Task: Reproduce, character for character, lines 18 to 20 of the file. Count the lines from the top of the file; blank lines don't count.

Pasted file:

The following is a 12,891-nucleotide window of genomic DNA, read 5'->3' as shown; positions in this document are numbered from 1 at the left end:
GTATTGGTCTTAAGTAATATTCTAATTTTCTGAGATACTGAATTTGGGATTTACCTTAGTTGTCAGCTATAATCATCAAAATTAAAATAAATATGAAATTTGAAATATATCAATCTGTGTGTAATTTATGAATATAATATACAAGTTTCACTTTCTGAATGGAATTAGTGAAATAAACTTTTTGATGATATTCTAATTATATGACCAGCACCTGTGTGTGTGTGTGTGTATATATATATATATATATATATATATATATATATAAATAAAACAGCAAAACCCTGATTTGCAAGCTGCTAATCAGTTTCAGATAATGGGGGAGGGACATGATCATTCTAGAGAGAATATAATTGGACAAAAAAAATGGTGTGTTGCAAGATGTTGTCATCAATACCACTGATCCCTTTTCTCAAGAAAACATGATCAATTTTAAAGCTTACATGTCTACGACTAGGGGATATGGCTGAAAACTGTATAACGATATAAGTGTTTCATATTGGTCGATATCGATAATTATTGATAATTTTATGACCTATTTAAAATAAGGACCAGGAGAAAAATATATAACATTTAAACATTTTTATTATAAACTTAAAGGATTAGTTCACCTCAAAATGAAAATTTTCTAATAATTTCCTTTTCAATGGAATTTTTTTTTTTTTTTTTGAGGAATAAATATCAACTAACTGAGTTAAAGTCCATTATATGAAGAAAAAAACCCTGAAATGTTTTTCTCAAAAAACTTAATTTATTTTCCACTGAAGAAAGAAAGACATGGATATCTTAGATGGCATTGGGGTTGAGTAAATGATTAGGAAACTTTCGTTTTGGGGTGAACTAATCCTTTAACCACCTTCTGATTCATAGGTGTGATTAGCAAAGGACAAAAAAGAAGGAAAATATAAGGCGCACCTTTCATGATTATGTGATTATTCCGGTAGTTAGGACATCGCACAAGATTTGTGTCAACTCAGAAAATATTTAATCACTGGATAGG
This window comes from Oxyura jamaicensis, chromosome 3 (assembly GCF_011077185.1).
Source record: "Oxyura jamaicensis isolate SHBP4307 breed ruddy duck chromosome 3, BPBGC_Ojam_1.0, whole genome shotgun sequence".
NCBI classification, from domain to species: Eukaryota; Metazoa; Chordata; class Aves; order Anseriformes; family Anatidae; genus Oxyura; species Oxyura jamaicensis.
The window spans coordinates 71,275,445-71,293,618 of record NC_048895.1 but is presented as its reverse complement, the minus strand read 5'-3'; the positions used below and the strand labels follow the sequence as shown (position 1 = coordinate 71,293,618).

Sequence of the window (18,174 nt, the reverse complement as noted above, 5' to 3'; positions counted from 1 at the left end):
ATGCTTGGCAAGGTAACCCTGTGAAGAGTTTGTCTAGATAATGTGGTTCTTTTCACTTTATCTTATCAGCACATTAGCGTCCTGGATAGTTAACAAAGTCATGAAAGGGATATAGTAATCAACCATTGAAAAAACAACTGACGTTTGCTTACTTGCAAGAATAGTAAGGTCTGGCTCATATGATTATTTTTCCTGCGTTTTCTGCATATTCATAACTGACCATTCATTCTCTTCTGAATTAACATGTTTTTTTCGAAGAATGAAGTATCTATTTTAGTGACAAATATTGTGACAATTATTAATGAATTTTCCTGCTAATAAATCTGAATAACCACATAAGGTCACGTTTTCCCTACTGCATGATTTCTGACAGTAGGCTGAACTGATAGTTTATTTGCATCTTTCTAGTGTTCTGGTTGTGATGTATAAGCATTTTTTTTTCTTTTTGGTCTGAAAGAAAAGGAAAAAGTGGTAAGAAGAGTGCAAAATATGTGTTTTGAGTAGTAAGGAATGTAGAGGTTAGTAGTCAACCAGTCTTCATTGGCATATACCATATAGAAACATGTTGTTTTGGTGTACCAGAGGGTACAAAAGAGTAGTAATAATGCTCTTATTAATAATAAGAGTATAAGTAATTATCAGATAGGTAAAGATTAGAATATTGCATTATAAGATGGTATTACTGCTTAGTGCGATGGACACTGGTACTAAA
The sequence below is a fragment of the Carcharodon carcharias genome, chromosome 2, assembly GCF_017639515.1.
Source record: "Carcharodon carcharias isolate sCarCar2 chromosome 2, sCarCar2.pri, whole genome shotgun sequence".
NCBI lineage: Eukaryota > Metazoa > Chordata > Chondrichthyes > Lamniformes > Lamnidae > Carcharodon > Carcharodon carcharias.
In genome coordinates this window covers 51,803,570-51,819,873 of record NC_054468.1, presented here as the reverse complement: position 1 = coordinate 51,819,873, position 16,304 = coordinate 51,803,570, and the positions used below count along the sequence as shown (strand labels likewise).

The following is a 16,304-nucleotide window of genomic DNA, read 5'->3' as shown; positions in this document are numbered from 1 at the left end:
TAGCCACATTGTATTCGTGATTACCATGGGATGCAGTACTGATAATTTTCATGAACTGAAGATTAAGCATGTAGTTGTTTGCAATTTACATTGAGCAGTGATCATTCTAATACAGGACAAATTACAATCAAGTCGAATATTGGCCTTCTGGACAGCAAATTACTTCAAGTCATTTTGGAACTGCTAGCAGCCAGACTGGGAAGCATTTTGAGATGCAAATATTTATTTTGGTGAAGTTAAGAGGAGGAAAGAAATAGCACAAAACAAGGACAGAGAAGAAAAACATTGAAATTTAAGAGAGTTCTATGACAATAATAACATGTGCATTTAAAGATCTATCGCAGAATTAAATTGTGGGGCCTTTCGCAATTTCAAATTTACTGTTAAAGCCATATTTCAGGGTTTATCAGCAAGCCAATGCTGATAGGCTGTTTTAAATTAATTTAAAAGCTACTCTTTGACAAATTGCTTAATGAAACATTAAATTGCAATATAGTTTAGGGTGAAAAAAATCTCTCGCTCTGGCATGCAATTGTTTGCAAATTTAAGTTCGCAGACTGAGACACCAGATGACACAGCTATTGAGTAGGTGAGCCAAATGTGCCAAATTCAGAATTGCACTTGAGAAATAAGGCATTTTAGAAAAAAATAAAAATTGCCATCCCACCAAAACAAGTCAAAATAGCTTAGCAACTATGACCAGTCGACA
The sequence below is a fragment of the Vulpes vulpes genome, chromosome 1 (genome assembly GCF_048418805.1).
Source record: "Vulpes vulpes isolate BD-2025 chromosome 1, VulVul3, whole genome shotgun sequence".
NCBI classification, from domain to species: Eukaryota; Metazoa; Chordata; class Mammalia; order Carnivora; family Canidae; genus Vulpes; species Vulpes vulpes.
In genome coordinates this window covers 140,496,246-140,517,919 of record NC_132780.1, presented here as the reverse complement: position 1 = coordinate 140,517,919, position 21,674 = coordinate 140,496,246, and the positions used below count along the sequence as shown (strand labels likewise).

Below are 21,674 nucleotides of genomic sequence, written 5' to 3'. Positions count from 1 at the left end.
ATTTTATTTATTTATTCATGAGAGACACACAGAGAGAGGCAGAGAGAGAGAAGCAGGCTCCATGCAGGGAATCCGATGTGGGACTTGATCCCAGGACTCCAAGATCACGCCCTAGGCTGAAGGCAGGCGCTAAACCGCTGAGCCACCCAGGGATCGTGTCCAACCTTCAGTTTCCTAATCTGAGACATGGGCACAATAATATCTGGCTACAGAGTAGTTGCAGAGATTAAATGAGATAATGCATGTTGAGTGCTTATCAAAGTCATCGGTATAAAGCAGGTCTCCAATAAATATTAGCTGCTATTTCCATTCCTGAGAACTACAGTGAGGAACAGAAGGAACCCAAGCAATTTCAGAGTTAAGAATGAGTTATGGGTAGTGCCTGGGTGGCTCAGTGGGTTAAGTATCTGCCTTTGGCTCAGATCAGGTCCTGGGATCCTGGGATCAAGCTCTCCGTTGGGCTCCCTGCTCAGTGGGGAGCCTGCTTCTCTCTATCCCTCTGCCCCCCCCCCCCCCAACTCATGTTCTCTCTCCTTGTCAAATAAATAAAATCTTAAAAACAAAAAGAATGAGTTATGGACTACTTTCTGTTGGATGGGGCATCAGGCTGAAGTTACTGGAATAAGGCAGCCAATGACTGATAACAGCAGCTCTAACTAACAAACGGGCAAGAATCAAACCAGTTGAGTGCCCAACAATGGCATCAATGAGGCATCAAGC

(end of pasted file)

In genome coordinates this window covers 140,496,246-140,517,919 of record NC_132780.1, presented here as the reverse complement: position 1 = coordinate 140,517,919, position 21,674 = coordinate 140,496,246, and the positions used below count along the sequence as shown (strand labels likewise).

Below are 21,674 nucleotides of genomic sequence, written 5' to 3'. Positions count from 1 at the left end.
ATTTTATTTATTTATTCATGAGAGACACACAGAGAGAGGCAGAGAGAGAGAAGCAGGCTCCATGCAGGGAATCCGATGTGGGACTTGATCCCAGGACTCCAAGATCACGCCCTAGGCTGAAGGCAGGCGCTAAACCGCTGAGCCACCCAGGGATCGTGTCCAACCTTCAGTTTCCTAATCTGAGACATGGGCACAATAATATCTGGCTACAGAGTAGTTGCAGAGATTAAATGAGATAATGCATGTTGAGTGCTTATCAAAGTCATCGGTATAAAGCAGGTCTCCAATAAATATTAGCTGCTATTTCCATTCCTGAGAACTACAGTGAGGAACAGAAGGAACCCAAGCAATTTCAGAGTTAAGAATGAGTTATGGGTAGTGCCTGGGTGGCTCAGTGGGTTAAGTATCTGCCTTTGGCTCAGATCAGGTCCTGGGATCCTGGGATCAAGCTCTCCGTTGGGCTCCCTGCTCAGTGGGGAGCCTGCTTCTCTCTATCCCTCTGCCCCCCCCCCCCCCAACTCATGTTCTCTCTCCTTGTCAAATAAATAAAATCTTAAAAACAAAAAGAATGAGTTATGGACTACTTTCTGTTGGATGGGGCATCAGGCTGAAGTTACTGGAATAAGGCAGCCAATGACTGATAACAGCAGCTCTAACTAACAAACGGGCAAGAATCAAACCAGTTGAGTGCCCAACAATGGCATCAATGAGGCATCAAGC